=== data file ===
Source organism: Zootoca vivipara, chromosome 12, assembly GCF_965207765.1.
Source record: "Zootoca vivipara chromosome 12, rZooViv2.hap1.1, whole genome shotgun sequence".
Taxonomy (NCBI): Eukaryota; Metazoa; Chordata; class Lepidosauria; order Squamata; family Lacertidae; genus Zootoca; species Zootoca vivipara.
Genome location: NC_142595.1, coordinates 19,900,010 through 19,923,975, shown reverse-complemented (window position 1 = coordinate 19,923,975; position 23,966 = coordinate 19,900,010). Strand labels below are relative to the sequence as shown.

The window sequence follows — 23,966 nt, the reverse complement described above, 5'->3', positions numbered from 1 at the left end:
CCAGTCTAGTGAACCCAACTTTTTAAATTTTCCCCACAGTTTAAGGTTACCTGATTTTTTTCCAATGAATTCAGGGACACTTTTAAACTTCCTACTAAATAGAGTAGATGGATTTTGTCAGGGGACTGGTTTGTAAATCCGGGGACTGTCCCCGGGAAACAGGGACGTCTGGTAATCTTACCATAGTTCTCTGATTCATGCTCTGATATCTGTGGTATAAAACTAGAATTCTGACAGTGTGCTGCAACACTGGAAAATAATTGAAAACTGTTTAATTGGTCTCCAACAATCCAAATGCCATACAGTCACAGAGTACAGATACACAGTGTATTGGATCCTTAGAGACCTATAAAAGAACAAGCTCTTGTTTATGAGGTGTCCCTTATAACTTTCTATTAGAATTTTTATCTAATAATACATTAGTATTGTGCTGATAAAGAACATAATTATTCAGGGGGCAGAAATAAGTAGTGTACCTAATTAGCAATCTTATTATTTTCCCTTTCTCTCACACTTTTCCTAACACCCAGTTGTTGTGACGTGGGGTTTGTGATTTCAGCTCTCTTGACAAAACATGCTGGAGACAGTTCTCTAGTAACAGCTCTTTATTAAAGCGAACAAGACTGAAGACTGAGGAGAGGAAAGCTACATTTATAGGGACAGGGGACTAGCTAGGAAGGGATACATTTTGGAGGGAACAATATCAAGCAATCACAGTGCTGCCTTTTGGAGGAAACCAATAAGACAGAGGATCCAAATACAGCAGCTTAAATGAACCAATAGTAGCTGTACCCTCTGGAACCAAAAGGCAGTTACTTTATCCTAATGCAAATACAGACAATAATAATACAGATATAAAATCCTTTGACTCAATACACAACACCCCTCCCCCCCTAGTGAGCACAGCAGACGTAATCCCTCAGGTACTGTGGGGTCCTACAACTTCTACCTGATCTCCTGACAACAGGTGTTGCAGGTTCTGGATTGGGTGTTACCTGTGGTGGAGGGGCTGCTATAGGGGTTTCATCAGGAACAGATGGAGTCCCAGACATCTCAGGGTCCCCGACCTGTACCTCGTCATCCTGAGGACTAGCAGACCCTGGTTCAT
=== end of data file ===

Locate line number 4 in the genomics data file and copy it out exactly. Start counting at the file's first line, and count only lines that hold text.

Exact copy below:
Genome location: NC_142595.1, coordinates 19,900,010 through 19,923,975, shown reverse-complemented (window position 1 = coordinate 19,923,975; position 23,966 = coordinate 19,900,010). Strand labels below are relative to the sequence as shown.